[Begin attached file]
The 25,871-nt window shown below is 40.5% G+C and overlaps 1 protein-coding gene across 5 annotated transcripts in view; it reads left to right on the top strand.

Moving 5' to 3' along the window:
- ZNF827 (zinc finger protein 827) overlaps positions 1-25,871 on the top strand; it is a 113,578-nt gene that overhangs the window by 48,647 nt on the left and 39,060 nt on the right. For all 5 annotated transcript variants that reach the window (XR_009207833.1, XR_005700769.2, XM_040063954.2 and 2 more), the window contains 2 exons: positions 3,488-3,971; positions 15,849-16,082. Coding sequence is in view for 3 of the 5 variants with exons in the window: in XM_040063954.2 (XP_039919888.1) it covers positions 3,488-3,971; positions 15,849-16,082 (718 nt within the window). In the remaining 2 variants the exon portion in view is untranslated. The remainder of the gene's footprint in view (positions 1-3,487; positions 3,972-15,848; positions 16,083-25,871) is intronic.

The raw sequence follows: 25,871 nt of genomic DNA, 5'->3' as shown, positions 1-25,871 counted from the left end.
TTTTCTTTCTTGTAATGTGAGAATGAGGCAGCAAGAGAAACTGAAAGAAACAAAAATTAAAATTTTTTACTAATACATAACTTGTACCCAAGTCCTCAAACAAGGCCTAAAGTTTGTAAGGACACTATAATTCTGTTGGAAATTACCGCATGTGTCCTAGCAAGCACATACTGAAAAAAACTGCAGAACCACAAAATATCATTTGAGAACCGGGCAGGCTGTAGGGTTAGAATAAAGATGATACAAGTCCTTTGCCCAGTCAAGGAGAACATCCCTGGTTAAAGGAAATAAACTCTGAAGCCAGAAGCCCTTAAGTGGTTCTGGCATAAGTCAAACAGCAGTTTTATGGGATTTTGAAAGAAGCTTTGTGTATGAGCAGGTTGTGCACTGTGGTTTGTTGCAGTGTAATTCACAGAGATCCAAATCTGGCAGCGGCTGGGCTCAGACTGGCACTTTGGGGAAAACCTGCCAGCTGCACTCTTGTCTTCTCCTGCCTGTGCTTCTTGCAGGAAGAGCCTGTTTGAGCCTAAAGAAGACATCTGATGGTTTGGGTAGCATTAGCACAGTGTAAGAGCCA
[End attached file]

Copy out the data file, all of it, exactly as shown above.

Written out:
The 25,871-nt window shown below is 40.5% G+C and overlaps 1 protein-coding gene across 5 annotated transcripts in view; it reads left to right on the top strand.

Moving 5' to 3' along the window:
- ZNF827 (zinc finger protein 827) overlaps positions 1-25,871 on the top strand; it is a 113,578-nt gene that overhangs the window by 48,647 nt on the left and 39,060 nt on the right. For all 5 annotated transcript variants that reach the window (XR_009207833.1, XR_005700769.2, XM_040063954.2 and 2 more), the window contains 2 exons: positions 3,488-3,971; positions 15,849-16,082. Coding sequence is in view for 3 of the 5 variants with exons in the window: in XM_040063954.2 (XP_039919888.1) it covers positions 3,488-3,971; positions 15,849-16,082 (718 nt within the window). In the remaining 2 variants the exon portion in view is untranslated. The remainder of the gene's footprint in view (positions 1-3,487; positions 3,972-15,848; positions 16,083-25,871) is intronic.

The raw sequence follows: 25,871 nt of genomic DNA, 5'->3' as shown, positions 1-25,871 counted from the left end.
TTTTCTTTCTTGTAATGTGAGAATGAGGCAGCAAGAGAAACTGAAAGAAACAAAAATTAAAATTTTTTACTAATACATAACTTGTACCCAAGTCCTCAAACAAGGCCTAAAGTTTGTAAGGACACTATAATTCTGTTGGAAATTACCGCATGTGTCCTAGCAAGCACATACTGAAAAAAACTGCAGAACCACAAAATATCATTTGAGAACCGGGCAGGCTGTAGGGTTAGAATAAAGATGATACAAGTCCTTTGCCCAGTCAAGGAGAACATCCCTGGTTAAAGGAAATAAACTCTGAAGCCAGAAGCCCTTAAGTGGTTCTGGCATAAGTCAAACAGCAGTTTTATGGGATTTTGAAAGAAGCTTTGTGTATGAGCAGGTTGTGCACTGTGGTTTGTTGCAGTGTAATTCACAGAGATCCAAATCTGGCAGCGGCTGGGCTCAGACTGGCACTTTGGGGAAAACCTGCCAGCTGCACTCTTGTCTTCTCCTGCCTGTGCTTCTTGCAGGAAGAGCCTGTTTGAGCCTAAAGAAGACATCTGATGGTTTGGGTAGCATTAGCACAGTGTAAGAGCCA